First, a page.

Cats cough just like we do, and for many of the same reasons. Coughing is a reflex; when something irritates the back of the throat, breathing passages or lungs, the body responds, expelling whatever is causing the irritation. It's an important mechanism for protecting the lungs and air passages from foreign objects and expelling infectious matter from the body. Just like us, cats have different kinds of coughs: a dry, hacking cough; a moist-sounding cough; a single, gagging cough; a wheezing cough; and that half-cough, half clearing the throat thing.
The type of cough can tell you a lot about what's causing it. It's also important to note whether the cough is productive (accompanied by fluid or other matter) or non-productive. A cough can just be a simple throat irritation, but it can also be a symptom of a much bigger problem. If it gets to the point where you need to talk to your vet about your cat's cough, being able to describe how it sounds and whether it's productive can help him or her figure out what's causing it.
Hairballs are a common reason for coughs, and typically, those are easily treated with an over-the-counter hairball medication. You should be able to tell pretty easily if your cat's cough is caused by a hairball, because he will eventually expel a tubelike "ball" of hair. A persistent cough could be a sign of an upper respiratory infection (yes, cats get them, too), especially if also accompanied by sneezing, a runny nose, watery eyes or a fever. A visit to the veterinarian may be in order. Persistent coughs due to feline colds or flu can sometimes be helped with medication, but it's important not to give your cat anything without consulting your veterinarian first.
Hairballs and upper respiratory infections are minor compared to what could actually be going on if your cat has a chronic cough. In the next section, we'll look at some of the other potential causes of coughs in cats.
Treating Coughs in Cats
There are lots of reasons why your cat has a persistent cough, depending on when he coughs and the type of cough. We'll look at just a few of the potential causes here, but ultimately your veterinarian is the person to make a definitive diagnosis.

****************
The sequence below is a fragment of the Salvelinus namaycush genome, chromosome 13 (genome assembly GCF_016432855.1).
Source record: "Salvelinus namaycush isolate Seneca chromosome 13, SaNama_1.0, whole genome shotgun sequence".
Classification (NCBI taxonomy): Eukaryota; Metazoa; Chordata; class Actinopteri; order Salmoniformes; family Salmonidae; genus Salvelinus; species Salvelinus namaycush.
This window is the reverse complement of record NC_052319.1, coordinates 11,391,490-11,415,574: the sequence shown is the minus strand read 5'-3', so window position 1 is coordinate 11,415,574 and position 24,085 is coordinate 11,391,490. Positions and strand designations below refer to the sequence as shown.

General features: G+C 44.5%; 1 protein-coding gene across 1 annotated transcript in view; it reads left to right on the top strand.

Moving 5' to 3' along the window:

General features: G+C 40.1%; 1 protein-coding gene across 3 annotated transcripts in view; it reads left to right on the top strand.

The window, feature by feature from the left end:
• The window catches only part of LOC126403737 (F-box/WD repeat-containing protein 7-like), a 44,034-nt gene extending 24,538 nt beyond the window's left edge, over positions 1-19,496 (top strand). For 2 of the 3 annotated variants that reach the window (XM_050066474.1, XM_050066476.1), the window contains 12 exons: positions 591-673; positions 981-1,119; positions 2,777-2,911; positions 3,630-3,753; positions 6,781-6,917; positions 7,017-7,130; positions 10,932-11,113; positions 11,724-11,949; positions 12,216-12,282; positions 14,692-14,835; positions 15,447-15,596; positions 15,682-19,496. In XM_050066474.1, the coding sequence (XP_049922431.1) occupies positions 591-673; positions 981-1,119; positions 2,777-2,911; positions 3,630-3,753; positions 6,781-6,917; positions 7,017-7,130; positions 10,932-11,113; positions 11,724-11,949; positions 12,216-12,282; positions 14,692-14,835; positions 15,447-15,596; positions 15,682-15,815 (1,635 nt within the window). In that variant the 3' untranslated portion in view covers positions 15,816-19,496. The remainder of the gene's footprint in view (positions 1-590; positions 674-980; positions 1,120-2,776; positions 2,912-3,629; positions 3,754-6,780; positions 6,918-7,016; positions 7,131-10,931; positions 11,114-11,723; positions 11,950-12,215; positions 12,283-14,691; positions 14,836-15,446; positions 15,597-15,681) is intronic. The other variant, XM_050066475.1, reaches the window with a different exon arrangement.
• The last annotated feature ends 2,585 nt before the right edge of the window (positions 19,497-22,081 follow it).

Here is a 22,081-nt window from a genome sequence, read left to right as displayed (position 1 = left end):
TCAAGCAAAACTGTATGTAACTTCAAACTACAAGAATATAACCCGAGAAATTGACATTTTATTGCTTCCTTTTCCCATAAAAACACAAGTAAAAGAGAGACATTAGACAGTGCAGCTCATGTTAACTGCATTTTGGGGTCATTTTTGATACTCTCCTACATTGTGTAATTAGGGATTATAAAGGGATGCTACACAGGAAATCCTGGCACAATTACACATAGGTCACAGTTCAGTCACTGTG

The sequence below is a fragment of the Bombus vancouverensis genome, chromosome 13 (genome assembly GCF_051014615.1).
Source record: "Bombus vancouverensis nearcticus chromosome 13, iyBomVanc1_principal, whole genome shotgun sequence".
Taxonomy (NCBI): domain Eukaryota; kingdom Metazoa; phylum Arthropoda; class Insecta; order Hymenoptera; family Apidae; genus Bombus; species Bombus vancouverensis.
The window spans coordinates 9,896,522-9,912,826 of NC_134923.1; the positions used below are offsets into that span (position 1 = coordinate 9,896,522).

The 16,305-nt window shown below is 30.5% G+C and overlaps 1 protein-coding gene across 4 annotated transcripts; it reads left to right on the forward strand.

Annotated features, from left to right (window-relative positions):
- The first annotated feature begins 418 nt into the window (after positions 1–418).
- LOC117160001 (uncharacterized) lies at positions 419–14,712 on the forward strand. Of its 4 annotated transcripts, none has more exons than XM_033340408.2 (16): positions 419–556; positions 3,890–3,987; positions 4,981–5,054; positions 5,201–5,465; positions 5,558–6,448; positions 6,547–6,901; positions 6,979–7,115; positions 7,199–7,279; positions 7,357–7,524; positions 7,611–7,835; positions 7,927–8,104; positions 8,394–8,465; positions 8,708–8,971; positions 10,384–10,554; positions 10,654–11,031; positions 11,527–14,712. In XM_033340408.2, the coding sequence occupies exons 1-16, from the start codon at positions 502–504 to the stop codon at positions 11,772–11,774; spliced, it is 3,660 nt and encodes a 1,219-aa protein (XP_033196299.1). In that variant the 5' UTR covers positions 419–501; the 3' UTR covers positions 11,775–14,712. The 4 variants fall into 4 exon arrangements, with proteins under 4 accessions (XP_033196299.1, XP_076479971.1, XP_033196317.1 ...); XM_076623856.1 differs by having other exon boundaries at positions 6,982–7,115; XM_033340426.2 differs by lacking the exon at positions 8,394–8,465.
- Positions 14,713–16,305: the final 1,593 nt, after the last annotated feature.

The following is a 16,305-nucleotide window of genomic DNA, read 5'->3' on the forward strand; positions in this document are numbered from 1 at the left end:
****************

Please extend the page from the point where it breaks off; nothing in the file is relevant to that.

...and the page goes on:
If your cat coughs only when exercising, it may be acute bronchitis, a lung inflammation. Cats with chronic bronchitis are more likely to cough up mucus. Cats may also develop feline asthma, a chronic lung inflammation that can make breathing difficult. One symptom is a persistent cough, but it's usually accompanied by other symptoms such as wheezing, bluish gums, open-mouthed breathing and gasping for breath.
More serious diseases than asthma can start out with a simple cough. Congestive heart failure, for example, may begin with a mild, moist cough at night that becomes productive over time. Coughs may also be due to pneumonia, a fungal infection, lymphoma, heartworms and a host of other illnesses -- many of which can be successfully treated if caught early. That's why any cough that lasts for more than a day or two, or is accompanied by other symptoms, should be checked out by the vet just to be on the safe side.
If your cat is coughing and also pawing at his mouth or shaking his head, there may be something stuck in his throat or mouth. Open your cat's mouth -- taking care that you avoid being bitten -- and look inside. If you find a foreign body and can remove it easily, do so. Keep a close eye on your cat for the next few days to make sure that he doesn't develop an infection. If the object is stuck in the roof of the mouth, between the teeth or you can't locate it at all, see your vet right away.
A collar can sometimes cause a cat to cough, especially if it's too tight. A tight collar may cause a honking cough. If your cat wears a collar, check the size. You should be able to slip the tip of your finger between the collar and the cat's neck easily. Since cats like to squeeze into tight places, collars can pose a choking hazard. Many experts recommend you only use cat collars with elastic or breakaway features so that if the cat snags the collar on something, it'll come off easily.
- ASPCA. "Cat Care: Asthma." ASPCA. 2011. (April 19, 2011)http://www.aspca.org/pet-care/cat-care/cat-care-asthma.aspx
- ASPCA. "Cat Care: Upper Respiratory Infections." ASPCA. 2011. (April 19, 2011)http://www.aspca.org/pet-care/cat-care/cat-care-upper-respiratory-infections.aspx
- Eldredge, Debra M., et al. "Cat Owner's Home Veterinary Handbook." Howell Book House. Dec. 10, 2007.
- Griffin, Morgan R. "Causes of Coughing in Cats." WebMD. 2011. (April 19, 2011)http://pets.webmd.com/cats/coughing-cats-causes-feline-coughing
- Veterinary Services Department, Drs. Foster and Smith. "Coughing in Dogs and Cats: Causes, Diagnosis, and Treatment." Pet Education. 2011. (April 20, 2011)http://www.peteducation.com/article.cfm?c=1+2129&aid=3537
- Veterinary & Aquatic Services Department, Drs. Foster & Smith. "Feline Asthma: A Case of Coughing in Cats." Pet Education. 2011. (April 20, 2011)http://www.peteducation.com/article.cfm?c=1+2129&aid=209